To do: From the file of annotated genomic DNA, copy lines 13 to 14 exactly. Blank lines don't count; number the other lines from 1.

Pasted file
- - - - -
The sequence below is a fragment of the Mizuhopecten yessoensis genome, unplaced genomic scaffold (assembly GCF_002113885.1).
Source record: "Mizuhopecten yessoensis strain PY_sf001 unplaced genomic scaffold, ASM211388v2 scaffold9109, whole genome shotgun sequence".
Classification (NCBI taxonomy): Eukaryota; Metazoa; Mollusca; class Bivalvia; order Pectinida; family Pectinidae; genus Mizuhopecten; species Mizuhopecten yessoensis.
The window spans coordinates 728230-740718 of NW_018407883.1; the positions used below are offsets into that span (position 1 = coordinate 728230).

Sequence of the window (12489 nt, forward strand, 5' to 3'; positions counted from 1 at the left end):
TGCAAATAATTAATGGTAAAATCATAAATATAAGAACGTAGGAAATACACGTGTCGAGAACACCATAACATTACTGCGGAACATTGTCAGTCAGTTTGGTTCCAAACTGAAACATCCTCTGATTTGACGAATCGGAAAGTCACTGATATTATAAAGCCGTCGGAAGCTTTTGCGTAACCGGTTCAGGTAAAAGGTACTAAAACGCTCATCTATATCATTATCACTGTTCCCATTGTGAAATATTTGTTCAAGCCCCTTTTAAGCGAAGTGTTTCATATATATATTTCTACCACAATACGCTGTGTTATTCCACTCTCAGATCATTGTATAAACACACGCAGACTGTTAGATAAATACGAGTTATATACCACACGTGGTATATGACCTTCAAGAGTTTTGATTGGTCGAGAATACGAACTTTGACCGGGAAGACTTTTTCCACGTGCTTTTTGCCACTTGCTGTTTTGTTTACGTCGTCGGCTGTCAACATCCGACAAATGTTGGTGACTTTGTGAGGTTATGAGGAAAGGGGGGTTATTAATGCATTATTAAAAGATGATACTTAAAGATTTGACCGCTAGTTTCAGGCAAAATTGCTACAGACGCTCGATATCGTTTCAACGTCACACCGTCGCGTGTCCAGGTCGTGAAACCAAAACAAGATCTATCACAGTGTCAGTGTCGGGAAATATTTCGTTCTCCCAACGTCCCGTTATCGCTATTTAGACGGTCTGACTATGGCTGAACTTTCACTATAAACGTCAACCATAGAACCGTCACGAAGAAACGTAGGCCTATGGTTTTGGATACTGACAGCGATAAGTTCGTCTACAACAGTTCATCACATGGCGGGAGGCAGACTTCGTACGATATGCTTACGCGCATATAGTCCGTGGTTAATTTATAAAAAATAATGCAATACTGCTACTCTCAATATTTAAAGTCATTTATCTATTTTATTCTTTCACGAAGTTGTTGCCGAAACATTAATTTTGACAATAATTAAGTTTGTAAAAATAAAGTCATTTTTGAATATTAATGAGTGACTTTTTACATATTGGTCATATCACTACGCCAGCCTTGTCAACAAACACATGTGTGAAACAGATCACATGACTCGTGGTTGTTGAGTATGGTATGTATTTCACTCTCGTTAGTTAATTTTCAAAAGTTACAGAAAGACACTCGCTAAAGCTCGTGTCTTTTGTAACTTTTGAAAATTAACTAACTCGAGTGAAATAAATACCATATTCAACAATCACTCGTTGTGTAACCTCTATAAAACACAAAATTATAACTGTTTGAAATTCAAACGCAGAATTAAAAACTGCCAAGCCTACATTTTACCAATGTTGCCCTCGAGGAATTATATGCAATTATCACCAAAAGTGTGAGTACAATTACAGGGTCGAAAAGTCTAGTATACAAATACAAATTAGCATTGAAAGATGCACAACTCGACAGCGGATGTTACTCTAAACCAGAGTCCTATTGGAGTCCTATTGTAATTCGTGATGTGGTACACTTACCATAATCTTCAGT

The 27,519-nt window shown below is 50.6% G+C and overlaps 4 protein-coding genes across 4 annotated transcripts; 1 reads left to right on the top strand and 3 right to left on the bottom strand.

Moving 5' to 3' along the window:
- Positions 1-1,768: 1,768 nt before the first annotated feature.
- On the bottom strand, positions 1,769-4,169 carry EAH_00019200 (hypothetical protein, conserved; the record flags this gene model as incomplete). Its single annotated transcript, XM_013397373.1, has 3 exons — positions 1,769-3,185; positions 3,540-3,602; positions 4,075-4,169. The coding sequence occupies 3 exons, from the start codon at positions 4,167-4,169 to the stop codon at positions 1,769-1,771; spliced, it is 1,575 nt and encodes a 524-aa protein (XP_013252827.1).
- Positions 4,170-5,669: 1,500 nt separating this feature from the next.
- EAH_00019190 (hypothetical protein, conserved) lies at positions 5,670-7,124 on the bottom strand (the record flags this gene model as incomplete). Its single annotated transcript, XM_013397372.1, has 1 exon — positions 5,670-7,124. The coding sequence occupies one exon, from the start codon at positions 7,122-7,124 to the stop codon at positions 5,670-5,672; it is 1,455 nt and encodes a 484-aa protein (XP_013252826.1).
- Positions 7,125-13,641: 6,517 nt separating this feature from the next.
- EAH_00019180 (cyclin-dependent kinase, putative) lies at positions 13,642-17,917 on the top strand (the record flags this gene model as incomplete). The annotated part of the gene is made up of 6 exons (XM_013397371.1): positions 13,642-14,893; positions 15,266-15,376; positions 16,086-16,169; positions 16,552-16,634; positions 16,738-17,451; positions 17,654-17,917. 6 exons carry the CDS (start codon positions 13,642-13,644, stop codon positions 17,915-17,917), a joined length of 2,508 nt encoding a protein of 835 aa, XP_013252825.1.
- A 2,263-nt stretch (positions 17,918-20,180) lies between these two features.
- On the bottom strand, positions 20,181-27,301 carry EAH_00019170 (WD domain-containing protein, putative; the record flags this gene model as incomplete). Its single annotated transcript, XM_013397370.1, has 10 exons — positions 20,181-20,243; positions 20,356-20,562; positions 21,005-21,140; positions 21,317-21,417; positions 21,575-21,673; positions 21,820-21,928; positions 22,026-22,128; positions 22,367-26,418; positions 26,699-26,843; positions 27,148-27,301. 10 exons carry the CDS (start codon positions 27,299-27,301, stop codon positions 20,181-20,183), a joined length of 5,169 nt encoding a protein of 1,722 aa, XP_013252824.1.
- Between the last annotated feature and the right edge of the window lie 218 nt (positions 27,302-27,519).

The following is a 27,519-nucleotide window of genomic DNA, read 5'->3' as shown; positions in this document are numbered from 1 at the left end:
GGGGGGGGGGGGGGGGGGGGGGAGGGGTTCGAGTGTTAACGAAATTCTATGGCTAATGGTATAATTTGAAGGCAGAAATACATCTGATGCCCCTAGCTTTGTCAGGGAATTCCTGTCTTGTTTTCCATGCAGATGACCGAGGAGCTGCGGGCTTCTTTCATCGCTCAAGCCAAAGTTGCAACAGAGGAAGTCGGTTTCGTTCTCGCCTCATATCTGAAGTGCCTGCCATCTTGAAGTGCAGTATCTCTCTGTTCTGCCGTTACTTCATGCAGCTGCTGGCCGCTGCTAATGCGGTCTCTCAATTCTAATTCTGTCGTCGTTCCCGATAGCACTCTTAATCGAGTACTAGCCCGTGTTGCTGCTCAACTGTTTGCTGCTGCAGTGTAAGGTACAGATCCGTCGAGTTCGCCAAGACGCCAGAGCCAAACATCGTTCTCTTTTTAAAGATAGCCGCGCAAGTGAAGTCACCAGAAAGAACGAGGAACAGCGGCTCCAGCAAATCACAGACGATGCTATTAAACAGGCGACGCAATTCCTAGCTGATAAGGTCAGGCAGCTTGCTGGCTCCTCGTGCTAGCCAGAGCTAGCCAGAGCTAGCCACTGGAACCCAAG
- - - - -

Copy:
- Positions 7,125-13,641: 6,517 nt separating this feature from the next.
- EAH_00019180 (cyclin-dependent kinase, putative) lies at positions 13,642-17,917 on the top strand (the record flags this gene model as incomplete). The annotated part of the gene is made up of 6 exons (XM_013397371.1): positions 13,642-14,893; positions 15,266-15,376; positions 16,086-16,169; positions 16,552-16,634; positions 16,738-17,451; positions 17,654-17,917. 6 exons carry the CDS (start codon positions 13,642-13,644, stop codon positions 17,915-17,917), a joined length of 2,508 nt encoding a protein of 835 aa, XP_013252825.1.